In acknowledgement of its responsibility, the Government continues to compensate surviving participants and the families of deceased participants.
In 1963, studies were undertaken at New York’s Jewish Chronic Disease Hospital to understand whether the body’s inability to reject cancer cells was due to cancer or debilitation. Previous studies had indicated that healthy persons reject cancer cells promptly, and the researchers allegedly believed that the debilitated patients would also reject the cancers but at a substantially slower rate when compared to healthy participants.
These studies involved the injection of foreign, live cancer cells into patients who were hospitalized with various chronic debilitating diseases. Consent had been given orally, but did not include a discussion on the injection of cancer cells, and consent was not documented. The researchers felt that documentation was unnecessary because it was customary to undertake much more dangerous medical procedures without the use of consent forms.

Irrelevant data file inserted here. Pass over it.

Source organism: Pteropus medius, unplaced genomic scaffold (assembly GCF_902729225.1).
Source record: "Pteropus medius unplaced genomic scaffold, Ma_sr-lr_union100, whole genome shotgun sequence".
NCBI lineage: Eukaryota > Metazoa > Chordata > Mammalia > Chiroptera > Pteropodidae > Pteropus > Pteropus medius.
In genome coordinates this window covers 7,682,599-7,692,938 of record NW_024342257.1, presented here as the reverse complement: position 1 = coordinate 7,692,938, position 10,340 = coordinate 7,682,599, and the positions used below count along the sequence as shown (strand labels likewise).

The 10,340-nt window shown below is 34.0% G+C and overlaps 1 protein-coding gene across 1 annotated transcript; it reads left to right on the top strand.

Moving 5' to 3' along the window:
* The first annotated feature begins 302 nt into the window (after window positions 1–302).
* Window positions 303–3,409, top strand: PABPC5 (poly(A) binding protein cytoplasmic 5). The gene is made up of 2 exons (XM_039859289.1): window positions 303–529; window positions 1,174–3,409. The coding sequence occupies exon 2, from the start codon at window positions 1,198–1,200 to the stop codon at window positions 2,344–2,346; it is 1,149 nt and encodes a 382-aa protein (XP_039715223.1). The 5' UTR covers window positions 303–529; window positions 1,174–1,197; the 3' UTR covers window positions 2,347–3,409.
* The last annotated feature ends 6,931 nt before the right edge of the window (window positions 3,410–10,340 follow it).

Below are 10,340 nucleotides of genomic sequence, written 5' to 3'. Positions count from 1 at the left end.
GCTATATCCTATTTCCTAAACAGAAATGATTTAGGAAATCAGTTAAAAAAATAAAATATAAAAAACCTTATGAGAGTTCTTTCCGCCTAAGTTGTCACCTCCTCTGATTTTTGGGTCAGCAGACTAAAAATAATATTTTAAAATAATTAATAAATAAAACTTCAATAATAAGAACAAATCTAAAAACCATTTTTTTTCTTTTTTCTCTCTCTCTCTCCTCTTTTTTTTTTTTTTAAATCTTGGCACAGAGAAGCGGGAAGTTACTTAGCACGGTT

Further, patients were not told that they would receive cancer cells, because the researchers felt it would unnecessarily frighten them. Researchers defended this view with the assertion that they had good cause to predict that the cancer cells were going to be rejected.
In subsequent review proceedings conducted by the Board of Regents of the State University of New York, it was found that the study had not been presented to the hospital’s research committee and that the physicians responsible for the patients’ care had not been consulted. The researchers were found guilty of fraud, deceit, and unprofessional conduct.